Presenters: Dawn Teuscher, Brigham Young University and J. Matt Switzer, Texas Christian University Location: AMTE in Orlando, Florida Abstract/Description: Noticing activities are abundant in teacher education. We will discuss an implicit methodology used by many that may mask key details about teachers' professional noticing skills. We will engage in two activities to demonstrate the importance of interrelating noticing skills.
Presenters: J. Matt Switzer, Texas Christian University and Dawn Teuscher, Brigham Young University Location: AMTE in Orlando, Florida Abstract/Description: We will discuss findings from employing a methodology to study student teachers interrelated professional noticing skills, differences in findings when studying professional noticing as individual skills, and share implications for developing preservice mathematics teacher educators professional noticing.
Presenters: Shannon Dingman, University of Arkansas; Dawn Teuscher, Brigham Young University; and Travis Olson, University of Nevada, Las Vegas Location: AMTE in Orlando, Florida Abstract/Description: Mathematics teachers rely heavily on their curricular reasoning (CR) when making decisions regarding curriculum. In this session, we highlight the Instructional Pyramid model for CR and discuss approaches teacher educators can use to enhance teachers' CR.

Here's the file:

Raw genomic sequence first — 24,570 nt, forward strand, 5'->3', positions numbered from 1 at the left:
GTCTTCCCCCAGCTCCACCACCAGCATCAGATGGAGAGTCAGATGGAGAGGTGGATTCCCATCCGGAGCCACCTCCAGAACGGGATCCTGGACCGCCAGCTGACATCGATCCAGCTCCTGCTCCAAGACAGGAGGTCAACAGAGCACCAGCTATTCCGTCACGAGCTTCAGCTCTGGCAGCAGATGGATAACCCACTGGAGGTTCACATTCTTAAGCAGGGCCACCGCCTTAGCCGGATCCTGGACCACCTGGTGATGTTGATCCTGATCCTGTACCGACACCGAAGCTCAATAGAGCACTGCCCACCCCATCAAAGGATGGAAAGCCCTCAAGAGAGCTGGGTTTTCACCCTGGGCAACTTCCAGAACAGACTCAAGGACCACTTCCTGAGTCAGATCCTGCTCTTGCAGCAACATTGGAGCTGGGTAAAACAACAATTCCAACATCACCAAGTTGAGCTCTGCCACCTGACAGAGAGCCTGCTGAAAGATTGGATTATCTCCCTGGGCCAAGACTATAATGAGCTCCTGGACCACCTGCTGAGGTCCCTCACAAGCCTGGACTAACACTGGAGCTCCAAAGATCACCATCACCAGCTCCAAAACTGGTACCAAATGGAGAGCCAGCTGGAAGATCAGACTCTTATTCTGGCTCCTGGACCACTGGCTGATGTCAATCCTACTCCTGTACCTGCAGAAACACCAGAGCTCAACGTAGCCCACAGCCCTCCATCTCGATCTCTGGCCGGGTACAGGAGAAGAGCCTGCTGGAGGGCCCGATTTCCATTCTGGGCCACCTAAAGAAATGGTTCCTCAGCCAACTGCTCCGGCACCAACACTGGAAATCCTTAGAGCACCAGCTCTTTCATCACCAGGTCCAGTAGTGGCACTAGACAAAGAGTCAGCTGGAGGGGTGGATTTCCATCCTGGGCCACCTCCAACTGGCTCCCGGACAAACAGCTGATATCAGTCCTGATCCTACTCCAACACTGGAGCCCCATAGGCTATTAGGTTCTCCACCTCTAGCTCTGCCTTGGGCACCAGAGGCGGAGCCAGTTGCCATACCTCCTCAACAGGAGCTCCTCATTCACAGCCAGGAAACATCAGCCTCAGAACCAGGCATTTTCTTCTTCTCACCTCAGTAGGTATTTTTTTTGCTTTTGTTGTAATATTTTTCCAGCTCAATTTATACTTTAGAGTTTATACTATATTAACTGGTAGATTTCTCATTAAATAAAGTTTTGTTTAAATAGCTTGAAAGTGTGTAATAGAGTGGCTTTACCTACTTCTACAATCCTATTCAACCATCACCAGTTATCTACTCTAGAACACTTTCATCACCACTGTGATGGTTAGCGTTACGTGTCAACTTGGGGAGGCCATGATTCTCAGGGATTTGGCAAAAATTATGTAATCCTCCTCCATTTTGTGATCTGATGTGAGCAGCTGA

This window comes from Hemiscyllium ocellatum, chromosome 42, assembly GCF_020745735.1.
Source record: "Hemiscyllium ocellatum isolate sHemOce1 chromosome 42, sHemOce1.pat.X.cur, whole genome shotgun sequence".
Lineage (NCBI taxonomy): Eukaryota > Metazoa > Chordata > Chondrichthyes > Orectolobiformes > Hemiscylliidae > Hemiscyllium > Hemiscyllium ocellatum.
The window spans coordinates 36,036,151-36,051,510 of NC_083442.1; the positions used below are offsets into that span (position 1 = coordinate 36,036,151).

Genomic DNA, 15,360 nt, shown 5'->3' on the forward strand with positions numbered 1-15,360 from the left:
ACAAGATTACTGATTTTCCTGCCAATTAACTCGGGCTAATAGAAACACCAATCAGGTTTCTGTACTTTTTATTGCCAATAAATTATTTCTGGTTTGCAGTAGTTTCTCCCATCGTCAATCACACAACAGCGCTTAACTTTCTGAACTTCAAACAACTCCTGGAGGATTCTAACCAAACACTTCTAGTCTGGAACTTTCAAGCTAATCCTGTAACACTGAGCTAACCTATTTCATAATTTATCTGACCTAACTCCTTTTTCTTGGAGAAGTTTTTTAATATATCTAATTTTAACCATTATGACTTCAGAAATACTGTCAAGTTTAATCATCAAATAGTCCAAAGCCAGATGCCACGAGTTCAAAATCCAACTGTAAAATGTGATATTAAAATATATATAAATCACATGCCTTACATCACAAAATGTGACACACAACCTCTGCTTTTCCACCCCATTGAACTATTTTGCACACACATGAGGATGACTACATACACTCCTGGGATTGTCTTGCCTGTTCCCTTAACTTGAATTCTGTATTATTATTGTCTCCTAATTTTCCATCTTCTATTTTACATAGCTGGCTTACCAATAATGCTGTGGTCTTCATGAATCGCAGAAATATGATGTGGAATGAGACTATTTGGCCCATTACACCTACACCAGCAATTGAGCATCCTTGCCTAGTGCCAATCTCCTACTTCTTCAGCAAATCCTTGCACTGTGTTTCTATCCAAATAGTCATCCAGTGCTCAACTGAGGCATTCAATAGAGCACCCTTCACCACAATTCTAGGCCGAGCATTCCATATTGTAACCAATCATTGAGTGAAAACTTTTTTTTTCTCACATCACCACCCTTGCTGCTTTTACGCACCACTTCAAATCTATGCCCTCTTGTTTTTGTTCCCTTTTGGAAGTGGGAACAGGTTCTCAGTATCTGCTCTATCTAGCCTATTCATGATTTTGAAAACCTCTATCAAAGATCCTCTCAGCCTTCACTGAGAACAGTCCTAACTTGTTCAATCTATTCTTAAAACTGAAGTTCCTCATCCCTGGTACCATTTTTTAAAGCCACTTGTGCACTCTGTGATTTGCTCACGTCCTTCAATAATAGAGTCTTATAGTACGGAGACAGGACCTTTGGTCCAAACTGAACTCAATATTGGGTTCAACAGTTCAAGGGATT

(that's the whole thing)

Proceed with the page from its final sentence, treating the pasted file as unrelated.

Presenters: Kate Webster and Dawn Teuscher, Brigham Young University Location: AMTE in Orlando, Florida Abstract/Description: We report on how teachers use the CCSSM to make decisions about what they teach or do not teach. This has implications for mathematics teacher educators as we help preservice teachers learn to use policy documents to improve student learning.
Presenters: Shari L. Stockero, Michigan Technological University; Laura R. Van Zoest, Western Michigan University; Keith R. Leatham, Brigham Young University and Blake E. Peterson, Brigham Young University Location: AMTE in Orlando, Florida Abstract/Description: The common practice of focusing on noticing a singular event is too simplified to account for teachers’ noticing during responsive teaching. We unpack the complexity of noticing WRT (with respect to) during responsive teaching and the iterative noticing it entails.